Parents want Modi to ensure women's security
Saying that nothing has changed since the brutal December 16 gang-rape that shook the nation two years ago, the parents of the victim have now pinned their hopes on Prime Minister Narendra Modi, urging him to initiate a mission for women\'s safety on the lines of his Clean India Campaign.
Saying that nothing has changed since the brutal December 16 gang-rape that shook the nation two years ago, the parents of the victim have now pinned their hopes on Prime Minister Narendra Modi, urging him to initiate a mission for women's safety on the lines of his Clean India Campaign.
"Like our wounds, that are stubborn and refuse to heal, it seems people in this country do not want to change themselves as more and more rape cases are coming to light every day," the father of the 23-year-old trainee physiotherapist, who was raped and brutally assaulted on December 16, 2012, said.
Despair echoed in the man's voice. As he awaits justice from the case pending in the Supreme Court, he said: "Nothing has changed".
The 55-year-old, who works as a porter at the Indira Gandhi International Airport, said all the new rules and laws are only on paper, and not a single step has worked towards changing the mindsets of people who sexually assault women.
The distraught father, in his conversation with this correspondent, urged the prime minister to take steps to ensure the security of women.
"Most of the people have adopted clean habits from the Swachh Bharat Abhiyan (Clean India Campaign) started by Narendra Modi. He should take a similar step for the safety of women so that no one tries to sexually assault a woman," he said.
"Rapists and molesters should be given the most stringent punishment so that others get a lesson and no one has the courage to attack any woman in future," the teary-eyed father said.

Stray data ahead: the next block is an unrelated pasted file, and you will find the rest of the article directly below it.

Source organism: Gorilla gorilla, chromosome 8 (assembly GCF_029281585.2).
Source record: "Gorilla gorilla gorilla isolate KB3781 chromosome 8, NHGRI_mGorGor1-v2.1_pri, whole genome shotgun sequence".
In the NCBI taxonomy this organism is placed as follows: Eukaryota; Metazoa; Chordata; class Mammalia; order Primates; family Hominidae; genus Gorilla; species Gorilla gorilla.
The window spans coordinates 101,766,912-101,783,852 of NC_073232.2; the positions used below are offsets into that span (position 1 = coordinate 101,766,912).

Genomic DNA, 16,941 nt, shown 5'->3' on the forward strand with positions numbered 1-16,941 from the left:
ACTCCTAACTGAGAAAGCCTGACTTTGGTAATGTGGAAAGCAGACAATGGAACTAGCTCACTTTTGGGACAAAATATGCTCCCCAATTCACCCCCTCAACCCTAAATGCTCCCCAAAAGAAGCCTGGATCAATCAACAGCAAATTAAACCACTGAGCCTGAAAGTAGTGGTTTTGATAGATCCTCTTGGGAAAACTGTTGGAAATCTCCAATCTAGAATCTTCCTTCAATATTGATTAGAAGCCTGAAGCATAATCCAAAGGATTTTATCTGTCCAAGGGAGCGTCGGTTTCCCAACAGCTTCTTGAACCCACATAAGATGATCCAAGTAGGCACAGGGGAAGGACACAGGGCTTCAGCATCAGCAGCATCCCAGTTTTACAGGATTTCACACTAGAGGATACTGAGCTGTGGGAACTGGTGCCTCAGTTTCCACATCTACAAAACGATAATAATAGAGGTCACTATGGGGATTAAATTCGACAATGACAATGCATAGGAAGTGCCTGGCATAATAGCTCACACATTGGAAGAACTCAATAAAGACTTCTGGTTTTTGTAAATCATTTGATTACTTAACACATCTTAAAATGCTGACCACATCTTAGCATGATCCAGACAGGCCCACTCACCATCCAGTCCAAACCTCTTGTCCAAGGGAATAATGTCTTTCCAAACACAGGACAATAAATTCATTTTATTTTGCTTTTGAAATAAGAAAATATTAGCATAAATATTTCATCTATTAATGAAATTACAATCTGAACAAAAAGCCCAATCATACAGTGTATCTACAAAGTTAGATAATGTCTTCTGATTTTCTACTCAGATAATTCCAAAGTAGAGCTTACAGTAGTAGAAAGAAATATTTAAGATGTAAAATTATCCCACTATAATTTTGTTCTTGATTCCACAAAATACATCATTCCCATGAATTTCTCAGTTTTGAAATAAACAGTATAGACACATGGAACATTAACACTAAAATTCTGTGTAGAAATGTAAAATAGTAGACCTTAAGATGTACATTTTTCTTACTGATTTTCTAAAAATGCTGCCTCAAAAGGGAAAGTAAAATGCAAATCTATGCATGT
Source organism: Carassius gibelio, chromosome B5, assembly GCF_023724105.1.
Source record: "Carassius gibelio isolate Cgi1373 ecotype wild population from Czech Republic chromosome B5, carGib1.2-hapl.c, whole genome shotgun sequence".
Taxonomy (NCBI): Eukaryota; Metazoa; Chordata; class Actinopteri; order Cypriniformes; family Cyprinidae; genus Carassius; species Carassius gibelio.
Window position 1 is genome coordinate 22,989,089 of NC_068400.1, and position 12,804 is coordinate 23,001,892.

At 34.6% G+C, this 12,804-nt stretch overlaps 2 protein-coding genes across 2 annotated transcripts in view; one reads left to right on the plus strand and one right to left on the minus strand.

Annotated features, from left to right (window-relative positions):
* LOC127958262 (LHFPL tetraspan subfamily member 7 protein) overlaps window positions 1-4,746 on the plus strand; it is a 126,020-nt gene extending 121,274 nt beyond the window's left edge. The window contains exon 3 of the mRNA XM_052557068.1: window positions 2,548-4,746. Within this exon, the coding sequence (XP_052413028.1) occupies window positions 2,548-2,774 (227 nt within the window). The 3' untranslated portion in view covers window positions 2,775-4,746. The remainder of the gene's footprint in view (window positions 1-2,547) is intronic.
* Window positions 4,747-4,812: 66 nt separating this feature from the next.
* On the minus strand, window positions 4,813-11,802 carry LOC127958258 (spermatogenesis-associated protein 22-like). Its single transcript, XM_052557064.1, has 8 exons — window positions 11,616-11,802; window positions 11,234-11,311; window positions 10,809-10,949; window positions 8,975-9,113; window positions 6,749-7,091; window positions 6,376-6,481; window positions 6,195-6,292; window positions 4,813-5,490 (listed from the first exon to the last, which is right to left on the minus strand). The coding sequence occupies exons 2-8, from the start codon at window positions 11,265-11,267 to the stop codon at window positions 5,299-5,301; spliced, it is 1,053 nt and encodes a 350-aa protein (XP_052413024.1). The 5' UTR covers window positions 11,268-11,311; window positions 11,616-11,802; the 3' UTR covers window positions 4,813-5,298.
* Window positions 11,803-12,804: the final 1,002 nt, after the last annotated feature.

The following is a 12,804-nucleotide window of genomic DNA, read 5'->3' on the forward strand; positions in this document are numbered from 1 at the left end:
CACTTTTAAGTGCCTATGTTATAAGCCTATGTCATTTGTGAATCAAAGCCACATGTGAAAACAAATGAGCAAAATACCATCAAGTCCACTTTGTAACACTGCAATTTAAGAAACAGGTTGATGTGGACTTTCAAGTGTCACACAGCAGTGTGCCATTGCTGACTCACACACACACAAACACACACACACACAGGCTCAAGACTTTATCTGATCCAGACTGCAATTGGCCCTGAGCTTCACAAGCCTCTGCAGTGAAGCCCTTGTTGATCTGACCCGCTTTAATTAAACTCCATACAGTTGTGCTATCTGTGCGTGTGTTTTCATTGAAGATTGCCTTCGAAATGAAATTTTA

Asked about the Uber cab incident, where a 25-year-old business analyst was raped in a taxi, the man said, "The rapist driver had threatened the victim that he would insert an iron rod in her citing my daughter's example, when the young woman resisted his attempt."
"It comes out clearly that people like him have no fear of the law. If the culprits in my daughter's case would have been punished, most of the rapes could have been avoided," he said, seated in his modest two-bedroom house at Dwarka in west Delhi.
He moved to this government-allotted house four months ago.
"The hanging of the culprits is my last wish, so that others get a message," he said, sounding hurt and angry.
The 23-year-old was raped by five men and a juvenile in a moving private bus on December 16, 2012. The accused dumped her and her male friend on the road - bloodied and without clothes after nearly an-hour long ordeal.
She battled for life for 13 days in Delhi before being airlifted for specialised treatment to Singapore, where she succumbed to her injuries.
The family is satisfied with the September 13, 2013, verdict of a Delhi trial court to hang the four convicted men. A fifth accused committed suicide while in prison.
But they are still unhappy because the four rapists have not been punished yet as the Supreme Court is hearing their appeal against the death sentence, which the Delhi High Court had confirmed.
The victim's mother, who sat next to her husband, listened silently, wiping her tears all the time.
She said the final image of her daughter was permanently etched on her mind.
"I can't forget that evening when she left home. She waved at me and her last words were 'Bye Mom! I will return in a few hours!".
"But she never returned home," the 51-year-old mother said.
By: Rajnish Singh